(WASHINGTON, D.C.) — U.S. Senator Byron Dorgan (D-ND) said Friday a preliminary report of an investigation by the Department of Defense Inspector General confirms that the Pentagon dropped the ball in responding to the exposure of hundreds of U.S. troops to a deadly chemical in Iraq. Those failures left some exposed soldiers unaware that they had been exposed to the deadly chemical and without follow up health monitoring and treatment. Monitoring tests performed on other soldiers who were informed of their exposure were so inadequate that the agency that performed them now admits they have a “low level of confidence” in those tests.

A second and more detailed Inspector General’s report, originally scheduled to be released this month, has now been moved back to the end of the year, a development Dorgan said he finds “disappointing.”

The Senate Armed Services Committee and Dorgan requested IG investigations after he chaired hearings by the Senate Democratic Policy Committee (DPC), in June 2008 and August 2009. The hearings revealed that troops from Indiana, Oregon, South Carolina, and West Virginia were exposed to sodium dichromate, a known and highly potent carcinogen at the Qarmat Ali water treatment facility in Iraq. The DPC hearings revealed multiple failures by the contractor, KBR, and the Army’s failure to adequately monitor, test, and notify soldiers who may have been exposed of the health risks they may now face.

The IG is releasing two reports on its investigation, The first report was released in September. The second, expected to be a more detailed response to specific DPC concerns, was originally slated for release by late October. But the Department of Defense Inspector General now states a draft of that report won’t be available until the end of the year.

The first report provides no indication — seven years after the exposure – that the Army ever notified seven soldiers from the Army’s Third Infantry Division who secured the Qarmat Ali facility during hostilities that they had been exposed. It also confirms that the Army’s assessment of the health risks associated with exposure to sodium dichromate for soldiers at Qarmat Ali are not very reliable. In fact, the organization that performed these assessments, the U.S. Army Center for Health Promotion and Preventative Medicine (CHPPM), now says it has a “low level of confidence” in its test results for the overwhelming majority of those exposed.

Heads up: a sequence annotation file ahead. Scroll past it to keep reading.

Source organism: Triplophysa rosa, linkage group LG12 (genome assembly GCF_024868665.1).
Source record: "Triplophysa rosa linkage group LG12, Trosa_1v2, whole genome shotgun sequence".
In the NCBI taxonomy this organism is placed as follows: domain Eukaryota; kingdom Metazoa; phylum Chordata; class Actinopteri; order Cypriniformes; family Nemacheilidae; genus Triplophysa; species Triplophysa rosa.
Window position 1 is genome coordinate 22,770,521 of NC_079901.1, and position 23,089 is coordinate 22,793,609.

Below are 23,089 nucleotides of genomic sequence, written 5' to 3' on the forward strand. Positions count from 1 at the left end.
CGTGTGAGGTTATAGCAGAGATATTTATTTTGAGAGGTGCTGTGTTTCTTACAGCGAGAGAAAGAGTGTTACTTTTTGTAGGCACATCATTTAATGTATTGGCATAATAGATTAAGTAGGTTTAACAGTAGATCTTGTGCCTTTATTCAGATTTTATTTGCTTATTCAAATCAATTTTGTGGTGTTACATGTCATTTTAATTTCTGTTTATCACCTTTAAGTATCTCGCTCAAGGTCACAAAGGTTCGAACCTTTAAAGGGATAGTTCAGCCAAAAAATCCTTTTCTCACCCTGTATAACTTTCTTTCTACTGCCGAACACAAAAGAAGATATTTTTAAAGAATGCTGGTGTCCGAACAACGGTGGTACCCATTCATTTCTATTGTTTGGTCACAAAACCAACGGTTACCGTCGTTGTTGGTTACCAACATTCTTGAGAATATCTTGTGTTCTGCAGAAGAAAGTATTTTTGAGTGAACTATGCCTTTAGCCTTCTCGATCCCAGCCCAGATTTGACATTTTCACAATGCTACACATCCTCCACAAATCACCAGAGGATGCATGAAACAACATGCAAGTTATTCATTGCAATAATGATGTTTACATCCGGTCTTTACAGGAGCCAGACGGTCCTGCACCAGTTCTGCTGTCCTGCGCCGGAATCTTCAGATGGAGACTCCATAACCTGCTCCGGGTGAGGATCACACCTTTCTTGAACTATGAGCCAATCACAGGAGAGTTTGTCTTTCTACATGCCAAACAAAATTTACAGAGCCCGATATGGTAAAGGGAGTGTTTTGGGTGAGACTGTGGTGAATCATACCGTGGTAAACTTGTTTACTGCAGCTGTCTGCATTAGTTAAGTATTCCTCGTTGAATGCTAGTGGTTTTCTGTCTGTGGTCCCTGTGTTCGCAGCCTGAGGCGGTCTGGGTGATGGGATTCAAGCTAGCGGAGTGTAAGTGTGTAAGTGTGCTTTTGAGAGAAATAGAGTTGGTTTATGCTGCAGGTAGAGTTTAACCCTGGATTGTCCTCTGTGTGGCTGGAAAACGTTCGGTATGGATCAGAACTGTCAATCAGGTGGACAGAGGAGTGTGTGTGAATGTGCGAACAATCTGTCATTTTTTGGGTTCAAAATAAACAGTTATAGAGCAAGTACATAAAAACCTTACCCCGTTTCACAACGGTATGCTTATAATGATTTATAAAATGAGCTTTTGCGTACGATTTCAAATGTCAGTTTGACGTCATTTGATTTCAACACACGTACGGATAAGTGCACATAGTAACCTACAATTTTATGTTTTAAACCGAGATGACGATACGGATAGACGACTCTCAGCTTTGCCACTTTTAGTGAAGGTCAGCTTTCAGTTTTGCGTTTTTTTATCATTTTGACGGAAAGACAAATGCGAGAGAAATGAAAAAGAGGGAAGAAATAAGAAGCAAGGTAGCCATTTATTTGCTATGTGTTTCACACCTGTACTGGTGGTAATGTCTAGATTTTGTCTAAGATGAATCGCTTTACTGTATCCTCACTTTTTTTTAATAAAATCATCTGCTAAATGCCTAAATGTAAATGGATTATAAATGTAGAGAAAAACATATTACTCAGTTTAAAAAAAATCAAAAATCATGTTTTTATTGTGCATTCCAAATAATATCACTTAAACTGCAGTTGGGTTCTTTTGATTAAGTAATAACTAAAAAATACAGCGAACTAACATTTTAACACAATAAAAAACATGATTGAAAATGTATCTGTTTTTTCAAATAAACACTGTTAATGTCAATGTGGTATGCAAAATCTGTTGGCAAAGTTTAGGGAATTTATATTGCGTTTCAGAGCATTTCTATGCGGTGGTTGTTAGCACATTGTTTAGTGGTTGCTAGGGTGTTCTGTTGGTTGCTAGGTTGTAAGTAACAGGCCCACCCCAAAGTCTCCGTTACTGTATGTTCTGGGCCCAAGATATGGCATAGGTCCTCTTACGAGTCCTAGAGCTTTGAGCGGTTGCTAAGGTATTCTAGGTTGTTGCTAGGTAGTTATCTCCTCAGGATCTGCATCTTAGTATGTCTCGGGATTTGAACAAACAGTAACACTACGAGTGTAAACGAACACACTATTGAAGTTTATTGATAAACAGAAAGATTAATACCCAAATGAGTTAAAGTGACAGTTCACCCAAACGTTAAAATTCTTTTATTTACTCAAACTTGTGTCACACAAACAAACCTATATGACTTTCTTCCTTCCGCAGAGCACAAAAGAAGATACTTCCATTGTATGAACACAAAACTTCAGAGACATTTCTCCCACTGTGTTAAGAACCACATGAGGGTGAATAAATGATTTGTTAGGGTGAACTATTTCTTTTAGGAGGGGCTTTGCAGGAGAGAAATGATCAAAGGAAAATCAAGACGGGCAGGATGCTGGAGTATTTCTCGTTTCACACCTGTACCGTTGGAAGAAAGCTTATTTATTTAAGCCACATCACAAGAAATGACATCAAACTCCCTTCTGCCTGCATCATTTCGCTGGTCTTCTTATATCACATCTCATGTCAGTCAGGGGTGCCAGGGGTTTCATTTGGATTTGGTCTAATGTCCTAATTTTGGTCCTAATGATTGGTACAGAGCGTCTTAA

Equally troubling, Dorgan said, is the report’s finding that the Department of Defense is refusing to provide information to Congress about the incident, because of a lawsuit to which it is not a party.

“I am very concerned about the findings we now have, and I am disappointed in the delayed release of Part II of this report. The IG’s investigation and its findings are very important to the lives of U.S. soldiers and workers who were at the site. Details and definitive findings will help us ensure accountability for this exposure and flawed follow up, but even more importantly, they will help ensure that all exposed soldiers receive appropriate notice and medical attention,” Dorgan said.

Posted in Cancer, Contractor Casualties and Missing, Iraq, Toxic Exposures | Tagged: , , , , , , | Leave a Comment »

Occupational Exposure to Hexavalent Chromium

Posted by defensebaseactcomp on July 27, 2010

http://www.dol.gov/federalregister/Search/GetHtml.aspx?DocID=11526

Occupational Exposure to Hexavalent Chromium AGENCY: Occupational Safety and Health Administration (OSHA), Department of Labor. ACTION: Final rule.

SUMMARY: The Occupational Safety and Health Administration (OSHA) is amending the existing standard which limits occupational exposure to hexavalent chromium (Cr(VI)). OSHA has determined based upon the best evidence currently available that at the current permissible exposure limit (PEL) for Cr(VI), workers face a significant risk to material impairment of their health.

The evidence in the record for this rulemaking indicates that workers exposed to Cr(VI) are at an increased risk of developing lung cancer. The record also indicates that occupational exposure to Cr(VI) may result in asthma, and damage to the nasal epithelia and skin.

Posted in Civilian Contractors, Department of Labor, Iraq, KBR, Toxic Exposures | Tagged: , , , , | Leave a Comment »

VA creates new registry for soldiers exposed to hexavalent chromium in Iraq

Posted by defensebaseactcomp on July 23, 2010

The Department of Veterans Affairs is launching a Qarmat Ali registry to aggressively track and treat veterans exposed to a cancer-causing chemical in Iraq in 2003.

By Julie Sulivan The Oregonian

The national surveillance program will register hundreds of National Guard members who served at the Qarmat Ali water- treatment plant, looking for health problems associated with hexavalent chromium exposure, such as asthma and lung cancer.

The monitoring is a victory for nearly 300 Oregon Army National Guard members and for Sen. Ron Wyden, D-Ore. Wyden proposed such a registry March 22 after veterans with breathing and skin problems told him in an emotional meeting in Portland that VA staff did not understand the hazards of their assignment.

“This is a concrete step forward,” Wyden said. “But it is only a step.” He wants the VA to go further and presume a service connection that will increase access and benefits.

The program is more a medical monitoring program than a confirmation of health problems. The VA does not presume a veteran who served at Qarmat Ali is ill — nor that any specific diseases are linked to serving there.